The eastern Bechuanas and Caffres are fond of carving canes entwined with snakes. While the cane and snake are made from the same piece, the latter is attached only at a few points, so that the mass of its body is left free. The wooden arrows, which have barbed heads, are used for shooting small game. Sometimes wooden arrowheads are set loose in shafts of reed, so that, when the latter are drawn out, the points shall remain in the wound.
Rush mats are made by the Hottentots, by stringing rushes on a needle and drawing a thread through them. Threads and cords are made from bark-fibers and fibers of aloe without the aid of any tools, simply by twisting them with the flat hand upon the leg. Baskets are made from roots and from palm-leaves, where that material can be had. The foundation of the basket is laid with a spiral of thick braid, as our straw hats are begun, to which rings are added and connected as compactly as possible by cords, and the vessel is made tight enough to hold milk or any other fluid. Skins are dressed by saturating them with fat, and rubbing and kneading them with the hands and feet till they are perfectly pliable: or, if they are very thick, by beating them with a club. Straps are prepared by cutting them out spirally from the. skin, so as to get as great a length as the leather will afford. The strap is then slung over a stout limb, so that its ends will come as near to the ground as they will reach: the ends are weighted with a stone, and the doubled strap is twisted up, with the aid of a lever, as tightly as possible, till the stone is raised nearly up to the limb. The lever is then drawn out, and the strap is allowed to untwist and retwist itself again and again. This process is repeated, with oiling, for several days, till the strap becomes quite pliable. Skins which are to be made into bottles are taken off from the carcass with as little cutting as possible, the knife being generally used only at the tail and the feet, after which the hide is pulled off literally over the ears. The bottles are then tanned in the common manner, but are only used for keeping dry articles. The Hottentots employ bark in tanning skins, but it is possible they learned the art from the Europeans.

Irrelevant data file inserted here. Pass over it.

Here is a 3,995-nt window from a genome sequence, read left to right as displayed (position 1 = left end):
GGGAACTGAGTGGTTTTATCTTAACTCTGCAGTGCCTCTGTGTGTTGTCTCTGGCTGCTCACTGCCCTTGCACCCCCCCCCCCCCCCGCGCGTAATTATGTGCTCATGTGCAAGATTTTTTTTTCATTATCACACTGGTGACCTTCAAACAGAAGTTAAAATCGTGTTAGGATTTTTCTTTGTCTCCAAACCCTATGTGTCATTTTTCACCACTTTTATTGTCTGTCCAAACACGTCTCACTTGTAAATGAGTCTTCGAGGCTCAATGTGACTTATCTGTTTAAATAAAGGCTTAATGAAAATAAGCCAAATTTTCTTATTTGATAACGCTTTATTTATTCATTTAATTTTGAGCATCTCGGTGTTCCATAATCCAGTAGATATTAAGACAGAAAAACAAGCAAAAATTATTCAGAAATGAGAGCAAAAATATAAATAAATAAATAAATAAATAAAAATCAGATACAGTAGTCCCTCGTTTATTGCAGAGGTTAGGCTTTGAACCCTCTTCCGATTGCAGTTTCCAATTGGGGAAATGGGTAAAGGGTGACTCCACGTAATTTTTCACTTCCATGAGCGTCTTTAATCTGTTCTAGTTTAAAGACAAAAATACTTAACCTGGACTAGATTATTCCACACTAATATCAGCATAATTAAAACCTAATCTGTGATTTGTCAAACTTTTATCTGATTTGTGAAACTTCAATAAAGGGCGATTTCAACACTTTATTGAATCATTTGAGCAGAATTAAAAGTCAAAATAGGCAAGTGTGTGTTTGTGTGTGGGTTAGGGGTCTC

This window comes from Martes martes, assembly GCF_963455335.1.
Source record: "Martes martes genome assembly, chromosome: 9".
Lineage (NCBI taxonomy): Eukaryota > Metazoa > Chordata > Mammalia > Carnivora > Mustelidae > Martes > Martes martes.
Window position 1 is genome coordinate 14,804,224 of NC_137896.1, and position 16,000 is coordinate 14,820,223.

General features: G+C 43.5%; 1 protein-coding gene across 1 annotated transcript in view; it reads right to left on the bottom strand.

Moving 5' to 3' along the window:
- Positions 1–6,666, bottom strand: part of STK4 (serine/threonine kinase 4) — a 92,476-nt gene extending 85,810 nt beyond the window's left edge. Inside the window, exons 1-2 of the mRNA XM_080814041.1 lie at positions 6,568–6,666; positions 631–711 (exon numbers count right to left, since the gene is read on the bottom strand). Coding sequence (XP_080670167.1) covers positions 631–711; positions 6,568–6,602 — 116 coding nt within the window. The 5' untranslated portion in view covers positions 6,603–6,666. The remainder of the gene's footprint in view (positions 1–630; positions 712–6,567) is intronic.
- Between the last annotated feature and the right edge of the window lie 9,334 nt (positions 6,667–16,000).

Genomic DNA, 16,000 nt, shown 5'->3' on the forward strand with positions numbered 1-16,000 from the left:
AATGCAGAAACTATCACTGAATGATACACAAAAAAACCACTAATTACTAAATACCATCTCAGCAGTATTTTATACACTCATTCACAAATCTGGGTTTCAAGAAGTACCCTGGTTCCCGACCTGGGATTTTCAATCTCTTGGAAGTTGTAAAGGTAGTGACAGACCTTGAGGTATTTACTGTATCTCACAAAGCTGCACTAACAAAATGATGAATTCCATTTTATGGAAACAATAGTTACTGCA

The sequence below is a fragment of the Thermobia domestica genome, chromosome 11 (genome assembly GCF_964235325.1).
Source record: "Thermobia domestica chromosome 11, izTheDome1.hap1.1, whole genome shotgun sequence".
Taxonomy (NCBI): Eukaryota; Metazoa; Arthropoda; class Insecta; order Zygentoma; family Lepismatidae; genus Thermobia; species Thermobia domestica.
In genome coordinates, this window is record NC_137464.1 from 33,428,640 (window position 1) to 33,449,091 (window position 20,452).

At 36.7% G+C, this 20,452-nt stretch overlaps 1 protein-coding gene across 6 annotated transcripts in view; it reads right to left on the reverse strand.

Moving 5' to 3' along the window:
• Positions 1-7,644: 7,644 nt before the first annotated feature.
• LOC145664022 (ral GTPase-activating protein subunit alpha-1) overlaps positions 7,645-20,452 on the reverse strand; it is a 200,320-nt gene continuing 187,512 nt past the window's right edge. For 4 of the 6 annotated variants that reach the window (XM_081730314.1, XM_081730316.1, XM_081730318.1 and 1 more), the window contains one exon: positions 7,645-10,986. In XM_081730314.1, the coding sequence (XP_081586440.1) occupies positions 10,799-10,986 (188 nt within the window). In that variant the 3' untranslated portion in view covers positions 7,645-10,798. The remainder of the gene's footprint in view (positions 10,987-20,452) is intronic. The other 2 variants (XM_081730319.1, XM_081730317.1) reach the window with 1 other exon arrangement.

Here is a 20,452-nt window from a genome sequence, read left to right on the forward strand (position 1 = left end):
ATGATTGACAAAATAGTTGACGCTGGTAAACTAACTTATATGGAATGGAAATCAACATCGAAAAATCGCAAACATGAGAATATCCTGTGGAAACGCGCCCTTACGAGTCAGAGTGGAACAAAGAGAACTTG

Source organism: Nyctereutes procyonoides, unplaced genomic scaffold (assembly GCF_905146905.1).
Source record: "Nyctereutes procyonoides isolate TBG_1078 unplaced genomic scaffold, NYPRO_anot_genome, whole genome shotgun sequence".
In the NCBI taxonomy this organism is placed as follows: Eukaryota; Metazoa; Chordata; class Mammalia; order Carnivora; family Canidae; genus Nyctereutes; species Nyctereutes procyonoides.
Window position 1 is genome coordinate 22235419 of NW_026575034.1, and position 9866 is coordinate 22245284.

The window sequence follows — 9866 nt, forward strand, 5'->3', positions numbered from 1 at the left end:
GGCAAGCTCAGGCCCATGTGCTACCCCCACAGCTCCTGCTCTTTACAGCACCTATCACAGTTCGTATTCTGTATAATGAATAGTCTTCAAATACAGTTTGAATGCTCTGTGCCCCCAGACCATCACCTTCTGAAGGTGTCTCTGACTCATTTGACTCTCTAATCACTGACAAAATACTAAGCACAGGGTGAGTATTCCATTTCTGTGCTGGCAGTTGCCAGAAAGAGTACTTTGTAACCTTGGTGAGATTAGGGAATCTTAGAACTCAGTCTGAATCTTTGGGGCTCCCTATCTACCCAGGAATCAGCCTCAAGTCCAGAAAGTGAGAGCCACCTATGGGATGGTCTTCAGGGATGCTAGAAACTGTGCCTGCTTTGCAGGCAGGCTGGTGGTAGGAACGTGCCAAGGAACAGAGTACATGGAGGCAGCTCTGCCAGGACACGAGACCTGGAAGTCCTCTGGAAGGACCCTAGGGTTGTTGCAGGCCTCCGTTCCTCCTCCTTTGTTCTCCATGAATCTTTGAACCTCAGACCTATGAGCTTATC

Skins are also used for clothing, without any making up, but worn just as they are left after dressing, with at most only a little shell embroidery, but are not sewed to one another, except when they are to be used for bed-coverings or curtains. Thorns, which grow on the acacias and mimosas, of every shape and size that can be desired, are employed as needles, and for thread the long sinews from the backbones of slaughtered animals, which are stiff enough to be pushed through the hole made by the thorn without any further aid than their own rigidity. In the ante-European times pins, buckles, and hooks were unknown, and the only means of holding the garment upon the person was by a belt, or the hands: or, if a whole sheep-skin was worn as a cloak, the head was left to hang down behind, and the hind-legs were brought over the shoulders and tied.